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Sean McHugh is a Scrum Master at Axosoft who works with customers who are new to the scrum methodology. He also helps customer's who are experienced with scrum, but are beginning to implement a software solution for their scrum teams. He shares some of his thoughts and experiences at thescrumblog.blogspot.com. Sean is a DZone MVB and is not an employee of DZone and has posted 14 posts at DZone. You can read more from them at their website. View Full User Profile

Stakeholders and Feedback in the Scrum Community

02.07.2013
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I feel like stakeholders don’t always get the attention they deserve from the Scrum community. You hear all kinds of things about planning sprints, creating and managing stories, tracking the burndown and a whole host of other things important to Scrum but you don’t really find too much in the way of getting feedback from your stakeholders in the community.

Let’s fix that shall we?

Stakeholders are essentially any person or group of people who have an interest in your product that aren’t directly involved with its creation. Basically, anyone who isn’t a product owner, scrum master or team member is a stakeholder in your product and potentially a useful source for feedback.

This means that at the very least, your product owner should be actively engaged with these folks to obtain good feedback for the product backlog going forward. Start by getting in touch with these people

  • Customers (no brainer)
  • End-users (might be different than your customers)
  • Support
  • Sales
  • The Scrum Team

The first two fall into the “Duh” category so we won’t cover them too in-depth but the remaining three are sometimes ignored despite the fact that they bring a unique perspective to the product backlog. Let’s look at support first

Support:

Your Support team knows your product better than anyone (or at least they should), they know where all the performance problems are, the annoying behaviors, the most common errors and most importantly the things that your customers complain about but don’t bother to add to the backlog themselves. They’re also going to play an important part in the level of service that you can offer for your product, for instance you may see support put through a backlog item describing better error messages or logging in your application. While that type of request might not impact day-to-day usage of your software, it will make the level of service that support can provide that much better. Don’t forget to talk to your support team for feedback.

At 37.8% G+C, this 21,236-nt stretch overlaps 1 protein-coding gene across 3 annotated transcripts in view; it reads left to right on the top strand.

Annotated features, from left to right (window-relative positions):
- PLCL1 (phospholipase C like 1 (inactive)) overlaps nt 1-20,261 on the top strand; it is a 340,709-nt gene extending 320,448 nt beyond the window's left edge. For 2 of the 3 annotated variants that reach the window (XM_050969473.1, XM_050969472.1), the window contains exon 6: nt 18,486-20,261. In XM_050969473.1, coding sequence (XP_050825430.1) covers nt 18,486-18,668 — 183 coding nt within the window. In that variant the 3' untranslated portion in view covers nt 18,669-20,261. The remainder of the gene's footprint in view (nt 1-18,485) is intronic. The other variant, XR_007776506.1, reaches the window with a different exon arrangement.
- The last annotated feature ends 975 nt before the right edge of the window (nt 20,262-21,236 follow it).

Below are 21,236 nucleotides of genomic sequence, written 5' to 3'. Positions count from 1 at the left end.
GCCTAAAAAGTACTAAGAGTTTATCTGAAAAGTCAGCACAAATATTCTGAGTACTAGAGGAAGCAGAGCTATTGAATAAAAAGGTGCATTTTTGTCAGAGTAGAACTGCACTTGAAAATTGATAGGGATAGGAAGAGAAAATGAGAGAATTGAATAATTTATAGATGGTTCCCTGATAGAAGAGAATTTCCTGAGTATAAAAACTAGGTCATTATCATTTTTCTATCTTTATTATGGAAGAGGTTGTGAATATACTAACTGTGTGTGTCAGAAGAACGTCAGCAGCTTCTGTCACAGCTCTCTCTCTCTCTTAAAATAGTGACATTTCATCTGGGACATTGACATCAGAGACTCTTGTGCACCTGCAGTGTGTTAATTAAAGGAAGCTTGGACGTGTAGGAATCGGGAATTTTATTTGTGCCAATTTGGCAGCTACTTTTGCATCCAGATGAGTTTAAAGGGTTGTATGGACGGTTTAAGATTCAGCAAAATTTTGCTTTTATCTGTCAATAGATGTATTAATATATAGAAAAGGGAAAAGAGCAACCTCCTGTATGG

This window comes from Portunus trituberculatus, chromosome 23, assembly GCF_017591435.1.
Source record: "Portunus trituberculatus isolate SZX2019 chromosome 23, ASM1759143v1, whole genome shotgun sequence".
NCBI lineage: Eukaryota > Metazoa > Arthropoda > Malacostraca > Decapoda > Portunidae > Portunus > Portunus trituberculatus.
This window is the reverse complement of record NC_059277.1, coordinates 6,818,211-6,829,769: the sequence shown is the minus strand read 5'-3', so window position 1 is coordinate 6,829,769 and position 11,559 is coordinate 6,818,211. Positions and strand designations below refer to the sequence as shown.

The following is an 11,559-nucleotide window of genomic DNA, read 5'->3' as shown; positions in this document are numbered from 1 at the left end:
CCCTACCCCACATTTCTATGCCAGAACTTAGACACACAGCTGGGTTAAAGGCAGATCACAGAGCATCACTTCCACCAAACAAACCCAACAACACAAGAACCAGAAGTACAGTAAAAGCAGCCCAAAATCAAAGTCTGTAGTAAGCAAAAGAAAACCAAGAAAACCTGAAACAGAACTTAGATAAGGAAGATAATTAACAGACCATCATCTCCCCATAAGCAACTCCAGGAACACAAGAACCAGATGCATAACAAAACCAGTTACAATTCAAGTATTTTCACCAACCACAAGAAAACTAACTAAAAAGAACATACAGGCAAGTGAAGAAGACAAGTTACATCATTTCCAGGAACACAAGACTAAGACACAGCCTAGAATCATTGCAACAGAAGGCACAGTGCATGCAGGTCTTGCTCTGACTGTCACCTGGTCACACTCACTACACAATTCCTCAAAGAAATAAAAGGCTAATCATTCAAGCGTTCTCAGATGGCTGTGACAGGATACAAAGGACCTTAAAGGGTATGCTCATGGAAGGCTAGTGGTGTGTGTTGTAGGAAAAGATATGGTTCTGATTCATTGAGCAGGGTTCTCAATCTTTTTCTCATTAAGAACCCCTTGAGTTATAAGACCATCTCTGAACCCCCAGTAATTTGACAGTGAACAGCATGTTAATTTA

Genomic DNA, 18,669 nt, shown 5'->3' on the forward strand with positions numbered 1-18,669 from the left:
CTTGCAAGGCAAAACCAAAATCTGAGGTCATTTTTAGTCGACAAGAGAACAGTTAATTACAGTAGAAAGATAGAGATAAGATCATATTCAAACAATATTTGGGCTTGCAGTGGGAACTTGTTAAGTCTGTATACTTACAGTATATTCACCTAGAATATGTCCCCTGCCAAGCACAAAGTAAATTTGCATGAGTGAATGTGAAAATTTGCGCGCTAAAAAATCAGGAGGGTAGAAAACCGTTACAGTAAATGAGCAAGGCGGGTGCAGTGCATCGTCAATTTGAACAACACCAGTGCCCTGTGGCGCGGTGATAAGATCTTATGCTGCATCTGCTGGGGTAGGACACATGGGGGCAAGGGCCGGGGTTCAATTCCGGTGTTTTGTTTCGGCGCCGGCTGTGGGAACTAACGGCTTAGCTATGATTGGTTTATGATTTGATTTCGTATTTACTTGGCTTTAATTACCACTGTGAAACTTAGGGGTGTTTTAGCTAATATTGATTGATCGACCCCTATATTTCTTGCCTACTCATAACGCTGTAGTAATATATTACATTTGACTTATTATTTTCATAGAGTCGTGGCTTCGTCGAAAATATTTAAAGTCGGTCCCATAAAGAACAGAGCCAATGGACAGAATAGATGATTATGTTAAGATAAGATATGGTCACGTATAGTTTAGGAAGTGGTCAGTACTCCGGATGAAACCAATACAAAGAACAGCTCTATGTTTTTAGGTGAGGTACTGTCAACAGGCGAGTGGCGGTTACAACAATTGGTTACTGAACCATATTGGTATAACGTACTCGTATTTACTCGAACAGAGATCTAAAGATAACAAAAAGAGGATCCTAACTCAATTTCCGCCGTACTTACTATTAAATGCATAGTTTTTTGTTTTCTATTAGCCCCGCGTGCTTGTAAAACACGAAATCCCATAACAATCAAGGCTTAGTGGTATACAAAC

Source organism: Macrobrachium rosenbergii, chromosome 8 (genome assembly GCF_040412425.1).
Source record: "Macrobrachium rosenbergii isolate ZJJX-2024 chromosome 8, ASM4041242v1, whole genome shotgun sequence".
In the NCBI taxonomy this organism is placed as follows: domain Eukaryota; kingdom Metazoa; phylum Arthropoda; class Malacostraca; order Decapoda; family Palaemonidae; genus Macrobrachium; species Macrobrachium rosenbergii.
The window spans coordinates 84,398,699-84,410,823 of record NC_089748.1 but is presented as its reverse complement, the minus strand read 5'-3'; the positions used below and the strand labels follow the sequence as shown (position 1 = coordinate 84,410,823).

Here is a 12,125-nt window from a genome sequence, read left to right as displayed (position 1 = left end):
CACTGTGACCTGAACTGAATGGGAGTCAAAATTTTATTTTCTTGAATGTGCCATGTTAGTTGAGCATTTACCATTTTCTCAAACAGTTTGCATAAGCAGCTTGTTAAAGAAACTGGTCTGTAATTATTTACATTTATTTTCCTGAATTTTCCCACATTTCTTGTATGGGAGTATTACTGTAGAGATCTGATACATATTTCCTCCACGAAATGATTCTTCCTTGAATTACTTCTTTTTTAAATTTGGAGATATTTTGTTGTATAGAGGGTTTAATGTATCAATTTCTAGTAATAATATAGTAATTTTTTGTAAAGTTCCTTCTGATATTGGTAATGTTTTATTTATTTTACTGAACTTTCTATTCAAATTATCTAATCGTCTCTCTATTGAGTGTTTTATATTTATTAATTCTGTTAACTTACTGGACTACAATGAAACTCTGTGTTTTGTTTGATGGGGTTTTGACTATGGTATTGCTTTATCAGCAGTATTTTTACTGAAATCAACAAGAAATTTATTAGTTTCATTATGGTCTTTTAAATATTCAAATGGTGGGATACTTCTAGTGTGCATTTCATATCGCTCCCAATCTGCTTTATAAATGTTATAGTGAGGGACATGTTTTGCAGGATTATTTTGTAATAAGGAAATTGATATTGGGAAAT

Sales:

This one will be either more or less dependent based on how you sell your software but keep in mind that Sales spends their entire day talking to people who are considering the use of your product. Because of this, Sales is likely going to be the first place you’ll find problems that you can innovate an answer for.

The Scrum Team:

A lot of people forget that the Scrum team is a major stakeholder for the project. And their feedback will likely be an order of magnitude more removed from the end-user experience than any other stakeholders it’s still important. Look for backlog items such as “Refactor X”, “Rewrite Y”, “Consolidate Z classes”, “Simplify U API”. While these things may not directly affect your customer’s experience they do tend to affect either the stability of the final software or the speed at which you can add new features.

Bottom line, feedback should be a cornerstone of your product. Your product owner should be consistently contacting your customer base, support team and sales to find more feedback or to better understand the needs of their stakeholders. Once you know what needs to happen, the rest is just the mechanics of Scrum as we all know it.
Published at DZone with permission of Sean Mchugh, author and DZone MVB. (source)

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